In response to the limited research in the area of medication-safety from developing countries, in nursing education, which also highlights the use of different instructional designs in the curriculum, we aimed to fill the gap by developing and piloting a medication-safety course using the 4C/ID curriculum model in Indonesia. 4C/ID is an instructional model developed by Van Merriënboer.12 The 4C/ID model offers solutions for instructional design that are suitable for designing a course, block or module which aims to achieve complex capabilities. 4C/ID can consist of task-oriented classes with the main components, namely learning-tasks, supportive-information, procedural-information, and part-task practice.
Learning-tasks are the backbone of the 4C/ID model. Students are given learning-tasks which serve as the means for students to build their knowledge. To help students connect between the learning-tasks and the knowledge they already have, supportive-information is given to the students. The other components of 4C/ID are procedural-information and part-task practice. Procedural-information is used for routine tasks or tasks which require repetition. Procedural-information can be in the form of specific feedback and can be given before, while, and after students practice the task. The last component of 4C/ID is part-task practice, which is used to help students to achieve automation.12,13
Some previous studies that used the 4C/ID approach were in electronic engineering learning,14 pharmacotherapy learning, physiotherapy courses,15 urology learning16 and one in communication learning for nurses.17 The last study was intended for professional nurses but not focused on medication-safety. Our study was designed to improve nursing students’ comprehension in the application of medication-safety using 4C/ID instructional design.
This paper aimed to compare the knowledge and skills in medication-safety specifically for oral and intramuscular drug administration, between nursing students in the intervention and the control group.
Setting of the Study
Based on the core curriculum of undergraduate nursing in Indonesia, the topic of patient safety is covered in the second year of the program.18 Some topics included were adopted from Multi-Professional Patient Safety Curriculum Guide of World Health Organization (WHO).19 However, the implementation of this curriculum has not yet been optimal because patient safety learning is in the form of lectures instead of student-centered methods.
The skills for administering drugs are taught in the second semester. However, there is still little effort to link the skills of administering these drugs to the principles of patient safety in these skills. This gap in the curriculum makes it arduous for students to comprehend the application of safe administration of drugs, which influences their confidence and preparedness to administer safe drugs during their clinical rotation at the hospital.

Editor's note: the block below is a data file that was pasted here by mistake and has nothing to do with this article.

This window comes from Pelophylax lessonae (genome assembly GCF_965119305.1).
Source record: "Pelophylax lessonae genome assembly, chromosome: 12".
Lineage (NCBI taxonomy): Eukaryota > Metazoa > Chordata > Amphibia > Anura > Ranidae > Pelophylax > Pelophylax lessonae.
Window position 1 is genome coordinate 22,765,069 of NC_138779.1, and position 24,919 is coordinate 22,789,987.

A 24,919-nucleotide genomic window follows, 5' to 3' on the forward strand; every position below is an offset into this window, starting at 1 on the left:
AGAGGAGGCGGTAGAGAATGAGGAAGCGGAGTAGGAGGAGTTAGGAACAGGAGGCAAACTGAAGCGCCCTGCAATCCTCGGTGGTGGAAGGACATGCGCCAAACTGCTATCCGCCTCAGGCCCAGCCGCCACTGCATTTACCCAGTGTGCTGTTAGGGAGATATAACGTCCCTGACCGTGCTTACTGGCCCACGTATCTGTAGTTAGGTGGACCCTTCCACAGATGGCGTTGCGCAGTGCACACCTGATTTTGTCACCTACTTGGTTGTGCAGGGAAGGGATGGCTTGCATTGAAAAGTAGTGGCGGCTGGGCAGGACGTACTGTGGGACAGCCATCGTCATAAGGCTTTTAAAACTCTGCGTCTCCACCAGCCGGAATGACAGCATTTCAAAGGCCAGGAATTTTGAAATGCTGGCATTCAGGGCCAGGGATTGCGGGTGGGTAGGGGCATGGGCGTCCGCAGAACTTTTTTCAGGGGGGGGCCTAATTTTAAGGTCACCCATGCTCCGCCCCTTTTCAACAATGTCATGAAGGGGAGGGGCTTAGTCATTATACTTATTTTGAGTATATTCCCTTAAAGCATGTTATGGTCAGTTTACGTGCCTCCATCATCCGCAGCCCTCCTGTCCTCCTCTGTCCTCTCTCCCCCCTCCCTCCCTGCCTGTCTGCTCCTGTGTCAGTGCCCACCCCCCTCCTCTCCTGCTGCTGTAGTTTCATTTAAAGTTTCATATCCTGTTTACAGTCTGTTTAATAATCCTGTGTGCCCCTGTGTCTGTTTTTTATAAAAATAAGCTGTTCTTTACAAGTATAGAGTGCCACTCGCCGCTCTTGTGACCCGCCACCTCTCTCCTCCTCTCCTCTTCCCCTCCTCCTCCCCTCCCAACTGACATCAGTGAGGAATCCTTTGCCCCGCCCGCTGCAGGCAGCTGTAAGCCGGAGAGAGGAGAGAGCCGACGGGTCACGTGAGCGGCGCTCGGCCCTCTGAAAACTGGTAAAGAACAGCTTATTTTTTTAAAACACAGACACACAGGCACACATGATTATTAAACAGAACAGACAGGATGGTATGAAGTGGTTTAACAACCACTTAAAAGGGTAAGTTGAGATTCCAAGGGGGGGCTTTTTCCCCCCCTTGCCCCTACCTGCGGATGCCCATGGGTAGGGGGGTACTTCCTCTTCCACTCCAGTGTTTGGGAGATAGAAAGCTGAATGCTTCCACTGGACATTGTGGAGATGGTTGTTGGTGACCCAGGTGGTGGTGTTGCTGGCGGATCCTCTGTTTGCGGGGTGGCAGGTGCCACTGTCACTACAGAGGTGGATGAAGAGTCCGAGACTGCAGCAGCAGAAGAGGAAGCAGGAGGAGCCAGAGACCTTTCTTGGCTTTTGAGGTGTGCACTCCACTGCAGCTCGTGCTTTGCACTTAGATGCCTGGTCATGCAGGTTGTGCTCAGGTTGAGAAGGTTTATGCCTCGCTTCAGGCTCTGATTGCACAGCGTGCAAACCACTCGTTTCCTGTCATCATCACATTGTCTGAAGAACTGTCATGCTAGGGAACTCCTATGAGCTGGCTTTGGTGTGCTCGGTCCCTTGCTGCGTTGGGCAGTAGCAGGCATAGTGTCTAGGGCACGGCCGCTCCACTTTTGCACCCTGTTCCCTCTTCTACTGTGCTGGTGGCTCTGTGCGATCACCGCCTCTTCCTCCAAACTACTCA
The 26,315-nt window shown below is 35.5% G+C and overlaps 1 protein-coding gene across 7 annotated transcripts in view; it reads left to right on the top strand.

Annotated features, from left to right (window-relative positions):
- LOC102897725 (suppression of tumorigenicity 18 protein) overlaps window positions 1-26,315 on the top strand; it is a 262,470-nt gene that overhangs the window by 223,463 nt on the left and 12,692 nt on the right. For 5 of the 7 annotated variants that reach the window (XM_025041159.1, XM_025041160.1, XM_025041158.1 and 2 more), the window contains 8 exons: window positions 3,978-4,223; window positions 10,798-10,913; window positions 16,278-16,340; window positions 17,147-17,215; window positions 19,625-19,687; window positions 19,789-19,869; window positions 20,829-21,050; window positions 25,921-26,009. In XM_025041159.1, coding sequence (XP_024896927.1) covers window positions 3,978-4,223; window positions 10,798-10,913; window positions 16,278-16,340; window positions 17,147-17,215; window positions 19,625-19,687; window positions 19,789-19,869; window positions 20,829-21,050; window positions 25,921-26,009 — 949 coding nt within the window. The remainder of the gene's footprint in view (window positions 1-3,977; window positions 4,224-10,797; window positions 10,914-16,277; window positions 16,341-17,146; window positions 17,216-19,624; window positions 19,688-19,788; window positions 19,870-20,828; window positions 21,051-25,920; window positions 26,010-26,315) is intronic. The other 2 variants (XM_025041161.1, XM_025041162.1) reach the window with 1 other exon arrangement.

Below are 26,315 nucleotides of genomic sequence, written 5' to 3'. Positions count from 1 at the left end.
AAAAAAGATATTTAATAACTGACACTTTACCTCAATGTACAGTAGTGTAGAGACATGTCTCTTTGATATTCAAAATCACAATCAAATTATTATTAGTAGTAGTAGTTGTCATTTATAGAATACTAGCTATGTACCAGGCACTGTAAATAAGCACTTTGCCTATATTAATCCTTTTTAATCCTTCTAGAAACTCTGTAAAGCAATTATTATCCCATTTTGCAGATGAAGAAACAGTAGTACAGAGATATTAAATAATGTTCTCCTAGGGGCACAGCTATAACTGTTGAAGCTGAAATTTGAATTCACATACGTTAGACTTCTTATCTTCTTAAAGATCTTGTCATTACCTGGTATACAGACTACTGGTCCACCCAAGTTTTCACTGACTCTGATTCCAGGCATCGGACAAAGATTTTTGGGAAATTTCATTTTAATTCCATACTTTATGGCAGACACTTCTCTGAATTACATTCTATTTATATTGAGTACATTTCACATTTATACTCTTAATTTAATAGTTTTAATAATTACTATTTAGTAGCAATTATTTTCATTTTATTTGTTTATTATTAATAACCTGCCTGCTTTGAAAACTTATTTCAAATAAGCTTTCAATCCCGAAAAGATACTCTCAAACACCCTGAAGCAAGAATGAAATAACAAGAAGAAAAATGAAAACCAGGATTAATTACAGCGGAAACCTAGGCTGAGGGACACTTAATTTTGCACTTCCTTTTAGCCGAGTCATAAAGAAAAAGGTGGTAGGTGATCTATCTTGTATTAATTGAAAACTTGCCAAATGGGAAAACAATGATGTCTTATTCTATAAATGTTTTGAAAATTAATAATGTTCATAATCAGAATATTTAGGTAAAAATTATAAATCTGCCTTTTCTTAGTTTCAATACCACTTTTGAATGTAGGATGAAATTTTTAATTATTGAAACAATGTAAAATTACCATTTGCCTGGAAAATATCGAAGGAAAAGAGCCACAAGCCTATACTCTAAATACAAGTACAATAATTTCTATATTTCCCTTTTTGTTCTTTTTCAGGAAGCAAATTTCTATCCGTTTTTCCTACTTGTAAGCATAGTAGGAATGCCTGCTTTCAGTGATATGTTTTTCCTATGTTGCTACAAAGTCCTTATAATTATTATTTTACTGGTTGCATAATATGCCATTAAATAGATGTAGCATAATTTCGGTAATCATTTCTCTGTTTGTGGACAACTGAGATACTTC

This study was a posttest quasi-experimental only with non-equivalent randomized control group design.20 Total sampling was used in this study and respondents were 106 students (Respon Rate= 89.65%). The intervention was the 4C/ID learning approach to medication-safety. Figure 1 illustrates the procedures of this study.
Figure 1 The procedures of this posttest-only quasi-experimental study.
The respondents involved in the study were third-semester nursing students of a nursing school in Yogyakarta, Indonesia. The inclusion criteria were: 1) the students in the third semester who had learned drug administration skills, and 2) the students who have undergone early clinical exposure in health care facilities. The exclusion criteria were the students who were not attending the entire training. Table 1 shows the characteristics of the samples.
Table 1 Characteristics of Participants
Three assessment instruments used in this study were a set of Multiple-Choice Questionnaires (MCQ) and two checklists. The MCQ was used to assess student knowledge at the end of the course. The MCQ test was developed by the experts who are instructors in the courses and they made the sixty MCQ questions based on the blueprint of the learning outcomes. The blueprint were consist of aspect the patient safety and medication safety concept, the medication administration cycle in the health care, high alert medication, and the role of nurse in medication administration. Then, the questions were reviewed and revised until ready to be used for the post-test. We also do the item analysis to check the composition of difficulties questions dan medium difficulties. The MCQ questions that used were fifty number.
The instrument of skills competency includes a checklist for assessing oral medicine administration skills and a checklist for evaluating intramuscular injection skills. The two checklists used were developed from the checklists which are used in the school of nursing. First, we decided about the medication-safety and patient safety aspects which have to be included in the checklists. Then, we revised the checklists based on literature about medication-safety skills and also conducted expert consultation. We integrated the principles of patient safety and medication-safety into the checklists, and consulted with three experts. We did an interrater reliability test for the checklist items with two observers and the percent agreement of each item ranged from 77.78–100%.